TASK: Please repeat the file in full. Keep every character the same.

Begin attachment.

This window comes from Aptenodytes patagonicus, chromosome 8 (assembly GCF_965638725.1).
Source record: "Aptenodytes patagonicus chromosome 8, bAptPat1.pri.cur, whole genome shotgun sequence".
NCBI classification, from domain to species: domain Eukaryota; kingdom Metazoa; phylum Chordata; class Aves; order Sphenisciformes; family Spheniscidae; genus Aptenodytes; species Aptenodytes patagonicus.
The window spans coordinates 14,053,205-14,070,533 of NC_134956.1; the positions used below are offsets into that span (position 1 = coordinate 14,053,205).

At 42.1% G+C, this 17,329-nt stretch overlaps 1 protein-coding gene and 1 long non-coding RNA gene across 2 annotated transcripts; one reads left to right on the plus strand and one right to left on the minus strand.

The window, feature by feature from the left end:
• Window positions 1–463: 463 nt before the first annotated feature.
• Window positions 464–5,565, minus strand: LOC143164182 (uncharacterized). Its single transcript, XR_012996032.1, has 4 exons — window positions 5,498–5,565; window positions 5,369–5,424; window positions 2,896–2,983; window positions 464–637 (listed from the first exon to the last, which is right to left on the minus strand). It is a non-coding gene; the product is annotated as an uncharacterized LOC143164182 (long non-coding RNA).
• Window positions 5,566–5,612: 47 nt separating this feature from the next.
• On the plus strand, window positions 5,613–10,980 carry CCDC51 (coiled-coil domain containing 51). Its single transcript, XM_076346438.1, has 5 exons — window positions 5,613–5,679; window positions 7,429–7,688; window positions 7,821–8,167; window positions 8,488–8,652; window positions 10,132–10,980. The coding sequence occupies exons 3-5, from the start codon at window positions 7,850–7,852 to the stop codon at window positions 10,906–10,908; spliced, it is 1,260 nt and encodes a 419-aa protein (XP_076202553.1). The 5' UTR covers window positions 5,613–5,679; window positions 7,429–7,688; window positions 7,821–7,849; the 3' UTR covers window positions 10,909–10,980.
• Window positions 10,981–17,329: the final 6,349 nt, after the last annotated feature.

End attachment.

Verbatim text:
This window comes from Aptenodytes patagonicus, chromosome 8 (assembly GCF_965638725.1).
Source record: "Aptenodytes patagonicus chromosome 8, bAptPat1.pri.cur, whole genome shotgun sequence".
NCBI classification, from domain to species: domain Eukaryota; kingdom Metazoa; phylum Chordata; class Aves; order Sphenisciformes; family Spheniscidae; genus Aptenodytes; species Aptenodytes patagonicus.
The window spans coordinates 14,053,205-14,070,533 of NC_134956.1; the positions used below are offsets into that span (position 1 = coordinate 14,053,205).

At 42.1% G+C, this 17,329-nt stretch overlaps 1 protein-coding gene and 1 long non-coding RNA gene across 2 annotated transcripts; one reads left to right on the plus strand and one right to left on the minus strand.

The window, feature by feature from the left end:
• Window positions 1–463: 463 nt before the first annotated feature.
• Window positions 464–5,565, minus strand: LOC143164182 (uncharacterized). Its single transcript, XR_012996032.1, has 4 exons — window positions 5,498–5,565; window positions 5,369–5,424; window positions 2,896–2,983; window positions 464–637 (listed from the first exon to the last, which is right to left on the minus strand). It is a non-coding gene; the product is annotated as an uncharacterized LOC143164182 (long non-coding RNA).
• Window positions 5,566–5,612: 47 nt separating this feature from the next.
• On the plus strand, window positions 5,613–10,980 carry CCDC51 (coiled-coil domain containing 51). Its single transcript, XM_076346438.1, has 5 exons — window positions 5,613–5,679; window positions 7,429–7,688; window positions 7,821–8,167; window positions 8,488–8,652; window positions 10,132–10,980. The coding sequence occupies exons 3-5, from the start codon at window positions 7,850–7,852 to the stop codon at window positions 10,906–10,908; spliced, it is 1,260 nt and encodes a 419-aa protein (XP_076202553.1). The 5' UTR covers window positions 5,613–5,679; window positions 7,429–7,688; window positions 7,821–7,849; the 3' UTR covers window positions 10,909–10,980.
• Window positions 10,981–17,329: the final 6,349 nt, after the last annotated feature.